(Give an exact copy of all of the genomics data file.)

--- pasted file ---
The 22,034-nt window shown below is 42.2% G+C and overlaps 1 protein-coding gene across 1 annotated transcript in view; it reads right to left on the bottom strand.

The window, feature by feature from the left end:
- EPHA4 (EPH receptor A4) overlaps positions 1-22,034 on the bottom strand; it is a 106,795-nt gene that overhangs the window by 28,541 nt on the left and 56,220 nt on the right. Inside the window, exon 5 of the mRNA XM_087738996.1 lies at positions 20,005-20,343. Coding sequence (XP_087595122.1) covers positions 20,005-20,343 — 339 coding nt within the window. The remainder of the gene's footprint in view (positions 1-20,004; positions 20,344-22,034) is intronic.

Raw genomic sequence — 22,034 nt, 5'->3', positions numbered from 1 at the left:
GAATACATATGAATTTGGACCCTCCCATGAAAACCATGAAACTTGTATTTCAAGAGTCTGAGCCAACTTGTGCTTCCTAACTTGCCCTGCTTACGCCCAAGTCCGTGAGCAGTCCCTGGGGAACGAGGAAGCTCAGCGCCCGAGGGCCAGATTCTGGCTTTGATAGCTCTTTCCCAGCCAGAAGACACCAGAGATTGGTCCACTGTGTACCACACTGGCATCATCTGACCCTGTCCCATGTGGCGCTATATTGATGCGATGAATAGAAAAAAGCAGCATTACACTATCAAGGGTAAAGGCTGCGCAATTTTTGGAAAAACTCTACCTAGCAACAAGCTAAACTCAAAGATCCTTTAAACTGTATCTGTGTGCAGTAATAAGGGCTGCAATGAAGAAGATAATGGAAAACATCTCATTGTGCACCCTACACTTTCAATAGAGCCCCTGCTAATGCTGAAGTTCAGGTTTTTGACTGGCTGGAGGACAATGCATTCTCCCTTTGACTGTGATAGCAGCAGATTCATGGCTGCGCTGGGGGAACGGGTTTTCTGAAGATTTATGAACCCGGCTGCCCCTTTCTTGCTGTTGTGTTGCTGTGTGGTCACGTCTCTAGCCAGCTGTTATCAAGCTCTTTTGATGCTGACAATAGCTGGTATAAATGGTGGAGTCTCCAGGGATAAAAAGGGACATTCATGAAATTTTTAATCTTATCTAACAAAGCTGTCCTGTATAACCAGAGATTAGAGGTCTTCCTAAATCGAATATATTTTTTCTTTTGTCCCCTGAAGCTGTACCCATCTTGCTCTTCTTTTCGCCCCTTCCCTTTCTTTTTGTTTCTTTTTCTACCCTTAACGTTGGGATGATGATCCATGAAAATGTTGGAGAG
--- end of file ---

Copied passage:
The 22,034-nt window shown below is 42.2% G+C and overlaps 1 protein-coding gene across 1 annotated transcript in view; it reads right to left on the bottom strand.

The window, feature by feature from the left end:
- EPHA4 (EPH receptor A4) overlaps positions 1-22,034 on the bottom strand; it is a 106,795-nt gene that overhangs the window by 28,541 nt on the left and 56,220 nt on the right. Inside the window, exon 5 of the mRNA XM_087738996.1 lies at positions 20,005-20,343. Coding sequence (XP_087595122.1) covers positions 20,005-20,343 — 339 coding nt within the window. The remainder of the gene's footprint in view (positions 1-20,004; positions 20,344-22,034) is intronic.

Raw genomic sequence — 22,034 nt, 5'->3', positions numbered from 1 at the left:
GAATACATATGAATTTGGACCCTCCCATGAAAACCATGAAACTTGTATTTCAAGAGTCTGAGCCAACTTGTGCTTCCTAACTTGCCCTGCTTACGCCCAAGTCCGTGAGCAGTCCCTGGGGAACGAGGAAGCTCAGCGCCCGAGGGCCAGATTCTGGCTTTGATAGCTCTTTCCCAGCCAGAAGACACCAGAGATTGGTCCACTGTGTACCACACTGGCATCATCTGACCCTGTCCCATGTGGCGCTATATTGATGCGATGAATAGAAAAAAGCAGCATTACACTATCAAGGGTAAAGGCTGCGCAATTTTTGGAAAAACTCTACCTAGCAACAAGCTAAACTCAAAGATCCTTTAAACTGTATCTGTGTGCAGTAATAAGGGCTGCAATGAAGAAGATAATGGAAAACATCTCATTGTGCACCCTACACTTTCAATAGAGCCCCTGCTAATGCTGAAGTTCAGGTTTTTGACTGGCTGGAGGACAATGCATTCTCCCTTTGACTGTGATAGCAGCAGATTCATGGCTGCGCTGGGGGAACGGGTTTTCTGAAGATTTATGAACCCGGCTGCCCCTTTCTTGCTGTTGTGTTGCTGTGTGGTCACGTCTCTAGCCAGCTGTTATCAAGCTCTTTTGATGCTGACAATAGCTGGTATAAATGGTGGAGTCTCCAGGGATAAAAAGGGACATTCATGAAATTTTTAATCTTATCTAACAAAGCTGTCCTGTATAACCAGAGATTAGAGGTCTTCCTAAATCGAATATATTTTTTCTTTTGTCCCCTGAAGCTGTACCCATCTTGCTCTTCTTTTCGCCCCTTCCCTTTCTTTTTGTTTCTTTTTCTACCCTTAACGTTGGGATGATGATCCATGAAAATGTTGGAGAG